The organization has always been largely white and male: It’s roughly 90 percent white and 75 percent male, a makeup that is impossible not to notice at meetings and gatherings.

Okay I'm not young so who cares about my opinion anyway, but I am not getting anywhere near this organization, you can bet your ass. These numbers are bullshit and I can't take any more bullshit in my life.

Watch for the sexual predator stories coming out of this group.
posted by Squeak Attack at 4:52 PM on December 22, 2017 [4 favorites]


I follow the local DSA group on Facebook, but after facing so much anti-semitism from my fellow leftist activists this year, I can't bring myself to join/give money to an organization that refers to Israel as historic Palestine, as DSA does in their statements. Having such a hardline stance just makes the likelihood of running into casual anti-semitism more likely and I'm all set with putting myself into that situation. It's just been too much this year.
posted by Ruki at 6:55 PM on December 22, 2017 [6 favorites]


The last new members meeting I went to had multiple retirees and majority women among the new folks, so hopefully they stick around. They asked people to give their pronouns when introducing themselves and were very clear about their intention to respect the voices of the more marginalized folks in the room. It definitely didn't feel like the brocialist bro-down I was worried it might be.
posted by Space Coyote at 8:51 PM on December 22, 2017 [3 favorites]


I wish the DSA well, and my impressions of them are good, perhaps because I mostly see what The Whelk passes on, and I'm impressed that they're doing stuff all the time. The brake light thing, for instance, is brilliant. But they're also supporting unions, running for office, knocking on doors. The religious right learned years ago that politics is not a spectator sport, and we're finally catching up.

But I really dislike intra-left fighting. The upside of the polarization of the last 30 years is that Democrats have never been as left-wing as they are now. The right may be ridiculous, but it's also in power and they're the bad guys.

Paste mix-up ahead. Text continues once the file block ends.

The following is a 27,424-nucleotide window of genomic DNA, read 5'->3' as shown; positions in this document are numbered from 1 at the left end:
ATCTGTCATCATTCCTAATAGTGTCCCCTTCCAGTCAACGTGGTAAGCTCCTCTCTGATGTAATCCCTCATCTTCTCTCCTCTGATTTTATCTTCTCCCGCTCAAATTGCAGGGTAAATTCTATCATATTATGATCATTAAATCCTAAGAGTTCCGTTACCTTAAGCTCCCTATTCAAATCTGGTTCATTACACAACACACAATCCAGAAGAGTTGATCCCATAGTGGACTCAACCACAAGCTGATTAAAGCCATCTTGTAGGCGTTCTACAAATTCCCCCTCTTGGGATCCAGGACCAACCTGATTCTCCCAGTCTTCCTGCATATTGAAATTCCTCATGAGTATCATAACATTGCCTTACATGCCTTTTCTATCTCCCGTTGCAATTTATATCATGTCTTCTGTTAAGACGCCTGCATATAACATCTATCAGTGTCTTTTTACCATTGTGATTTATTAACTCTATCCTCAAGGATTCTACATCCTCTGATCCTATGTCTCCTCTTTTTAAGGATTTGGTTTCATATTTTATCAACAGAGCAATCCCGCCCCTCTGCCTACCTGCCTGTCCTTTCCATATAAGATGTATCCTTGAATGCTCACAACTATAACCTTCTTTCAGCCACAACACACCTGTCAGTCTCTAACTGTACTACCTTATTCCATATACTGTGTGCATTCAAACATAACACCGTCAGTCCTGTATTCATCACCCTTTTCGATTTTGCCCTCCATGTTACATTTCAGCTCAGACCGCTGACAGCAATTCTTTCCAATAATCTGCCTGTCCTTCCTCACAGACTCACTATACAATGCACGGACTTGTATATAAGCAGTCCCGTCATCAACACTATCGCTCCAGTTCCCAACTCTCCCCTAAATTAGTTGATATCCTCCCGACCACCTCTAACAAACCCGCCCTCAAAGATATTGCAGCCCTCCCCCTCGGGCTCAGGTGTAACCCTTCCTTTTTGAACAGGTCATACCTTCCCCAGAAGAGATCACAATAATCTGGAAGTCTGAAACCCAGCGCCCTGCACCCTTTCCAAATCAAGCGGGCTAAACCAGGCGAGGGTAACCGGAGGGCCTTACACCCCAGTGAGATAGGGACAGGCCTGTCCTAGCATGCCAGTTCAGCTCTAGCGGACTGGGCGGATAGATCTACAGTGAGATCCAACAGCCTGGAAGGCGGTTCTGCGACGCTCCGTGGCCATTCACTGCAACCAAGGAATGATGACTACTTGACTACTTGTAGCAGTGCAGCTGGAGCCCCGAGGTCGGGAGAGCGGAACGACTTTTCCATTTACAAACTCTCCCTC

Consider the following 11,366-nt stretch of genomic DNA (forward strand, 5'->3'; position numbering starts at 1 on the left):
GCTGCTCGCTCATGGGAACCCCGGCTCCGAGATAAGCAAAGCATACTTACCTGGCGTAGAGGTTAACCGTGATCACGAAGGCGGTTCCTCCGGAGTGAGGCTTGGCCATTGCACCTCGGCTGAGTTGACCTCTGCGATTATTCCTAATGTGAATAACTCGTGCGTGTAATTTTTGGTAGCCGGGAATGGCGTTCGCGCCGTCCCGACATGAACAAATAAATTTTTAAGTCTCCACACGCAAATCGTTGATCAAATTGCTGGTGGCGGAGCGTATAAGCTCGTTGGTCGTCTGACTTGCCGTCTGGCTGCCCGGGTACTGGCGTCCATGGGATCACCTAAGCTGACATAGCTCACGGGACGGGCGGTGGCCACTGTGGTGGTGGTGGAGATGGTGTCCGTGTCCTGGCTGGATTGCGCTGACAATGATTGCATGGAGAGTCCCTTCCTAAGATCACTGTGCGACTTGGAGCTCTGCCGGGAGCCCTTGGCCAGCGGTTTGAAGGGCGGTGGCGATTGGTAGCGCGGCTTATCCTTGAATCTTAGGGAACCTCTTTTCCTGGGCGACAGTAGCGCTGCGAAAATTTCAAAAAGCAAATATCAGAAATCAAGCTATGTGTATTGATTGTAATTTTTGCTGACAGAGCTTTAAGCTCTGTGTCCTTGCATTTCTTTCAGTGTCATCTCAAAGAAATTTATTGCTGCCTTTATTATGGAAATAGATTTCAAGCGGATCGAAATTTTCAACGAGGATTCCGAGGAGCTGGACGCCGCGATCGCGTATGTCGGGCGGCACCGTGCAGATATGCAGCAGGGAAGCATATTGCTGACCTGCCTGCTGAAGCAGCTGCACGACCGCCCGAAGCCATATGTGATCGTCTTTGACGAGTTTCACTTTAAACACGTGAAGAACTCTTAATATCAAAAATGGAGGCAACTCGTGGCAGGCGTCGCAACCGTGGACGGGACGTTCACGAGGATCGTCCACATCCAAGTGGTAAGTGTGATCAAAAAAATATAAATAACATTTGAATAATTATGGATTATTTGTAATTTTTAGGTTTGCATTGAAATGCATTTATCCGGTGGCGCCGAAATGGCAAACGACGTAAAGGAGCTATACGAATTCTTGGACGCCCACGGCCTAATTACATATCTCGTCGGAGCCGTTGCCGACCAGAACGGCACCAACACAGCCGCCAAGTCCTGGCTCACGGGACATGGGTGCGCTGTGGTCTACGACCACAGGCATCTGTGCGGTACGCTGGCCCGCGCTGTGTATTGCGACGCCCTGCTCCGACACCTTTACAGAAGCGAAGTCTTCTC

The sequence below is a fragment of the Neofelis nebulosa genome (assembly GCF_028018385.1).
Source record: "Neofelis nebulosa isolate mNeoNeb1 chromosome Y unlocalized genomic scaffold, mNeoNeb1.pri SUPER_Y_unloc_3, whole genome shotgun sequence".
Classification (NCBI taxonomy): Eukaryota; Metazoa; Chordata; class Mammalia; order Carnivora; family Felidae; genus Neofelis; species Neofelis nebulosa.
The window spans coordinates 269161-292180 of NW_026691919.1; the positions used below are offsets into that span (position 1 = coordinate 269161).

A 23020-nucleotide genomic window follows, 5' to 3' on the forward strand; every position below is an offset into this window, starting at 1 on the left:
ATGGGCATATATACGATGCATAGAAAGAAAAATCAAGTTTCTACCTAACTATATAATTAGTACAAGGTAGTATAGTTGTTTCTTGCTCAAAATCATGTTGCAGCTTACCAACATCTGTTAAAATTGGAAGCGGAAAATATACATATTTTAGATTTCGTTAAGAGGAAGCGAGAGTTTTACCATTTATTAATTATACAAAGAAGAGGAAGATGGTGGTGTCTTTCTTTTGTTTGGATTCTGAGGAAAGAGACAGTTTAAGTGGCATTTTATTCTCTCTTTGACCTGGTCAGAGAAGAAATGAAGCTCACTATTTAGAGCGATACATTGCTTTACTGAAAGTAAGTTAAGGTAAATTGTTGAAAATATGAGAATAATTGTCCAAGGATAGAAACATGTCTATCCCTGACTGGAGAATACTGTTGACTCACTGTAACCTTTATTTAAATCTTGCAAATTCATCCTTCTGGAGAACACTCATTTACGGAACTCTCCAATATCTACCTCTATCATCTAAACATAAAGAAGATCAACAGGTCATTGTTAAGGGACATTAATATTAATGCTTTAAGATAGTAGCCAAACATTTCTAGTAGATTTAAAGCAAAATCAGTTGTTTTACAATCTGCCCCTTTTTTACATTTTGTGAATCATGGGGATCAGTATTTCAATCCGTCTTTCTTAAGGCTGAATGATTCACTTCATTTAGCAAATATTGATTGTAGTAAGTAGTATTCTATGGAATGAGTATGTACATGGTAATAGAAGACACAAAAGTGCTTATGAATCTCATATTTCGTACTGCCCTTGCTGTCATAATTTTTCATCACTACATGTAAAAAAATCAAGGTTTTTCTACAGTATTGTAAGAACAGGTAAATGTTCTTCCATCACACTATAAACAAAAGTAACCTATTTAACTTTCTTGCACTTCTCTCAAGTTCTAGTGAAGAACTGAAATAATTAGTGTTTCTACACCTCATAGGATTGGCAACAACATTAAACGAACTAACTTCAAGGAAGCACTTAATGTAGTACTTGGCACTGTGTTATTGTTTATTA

Plus, if you're thinking of "Democrats", I hope you're thinking of a group that's 40% non-white and 54% women. And listening to those groups' messages.
posted by zompist at 9:55 PM on December 22, 2017 [3 favorites]


It's important in these conversations to distinguish the Democratic Party's base and the ruling powers within the national committee which has been out of touch and bad at their job for a while now. It's a bit like when a union gets very bureaucratic and cozy with management and loses sight of it' members' needs and voices, I'd love a revolution in the DNC by the rank-and-file.

Before, the question was: is the DSA for building Socialism or for influencing the Democratic party? And my thought has always been Why Not Both? The various progressive wings of Dem organizations have been happy to work with us, and I'd much rather a world where I'm arguing with Progressive/Soc Dem Democrats and not just an oligarch of another color.

But the focus on Doing Things is what keeps me going - just last week the Bronx/Uptown Manhattan chapter had a meeting with the head of public hospital's nurse union and talked about setting up free clinic days for communities as well as organizing tenant unions for buildings and sending out a how-to guide.

Like the article says, as it stands the organization is only about a year old in terms of national prominence, but it feels like it's done a lot. I'll share a quick story. I was hanging rose garlands in the back room of a Chinese restaurant as party decoration for our holiday All-City fundraiser and a little old lady came up to me and asked

"Oh are you having a party?"

"Political fundraiser!"

"Oh what party?"

*me nervous* "Oh the uh , democratic socialists."

She went a beat " My father was in the IWW! We need a revolution in this country! When is the party?"

I told and she showed up! and sold some copies of her book about a wall street guy who gave all his money to communists in the 1910s.

There's a lot of leftists out in the cold, it's time to bring them home.

(also I only ever hear tankie bullshit in IRL events from people complaining about tankie bullshit online? I assume the bullshit people never show up to do the work)
posted by The Whelk at 10:44 PM on December 22, 2017 [16 favorites]


That and students/faculty can lose access to college if they are arrested during a protest. 6 months/1 year as I remember. Seems WAY unconstitutional and can't find where it has been used but it was on the books last I knew.

Huh. I asked around and none of my university friends have heard of this. Are you thinking of this? That shouldn't affect attendance at off-campus protests (most marches etc in Milwaukee are downtown). If the university says that only arrests at protests lead to suspension, and not arrests for e.g. shoplifting, that's horrifying. But I'm 100% sure I would have heard about that.
posted by AFABulous at 10:46 PM on December 22, 2017


Time for the annual link to Wendell Berry’s “In Distrust Of Movements.”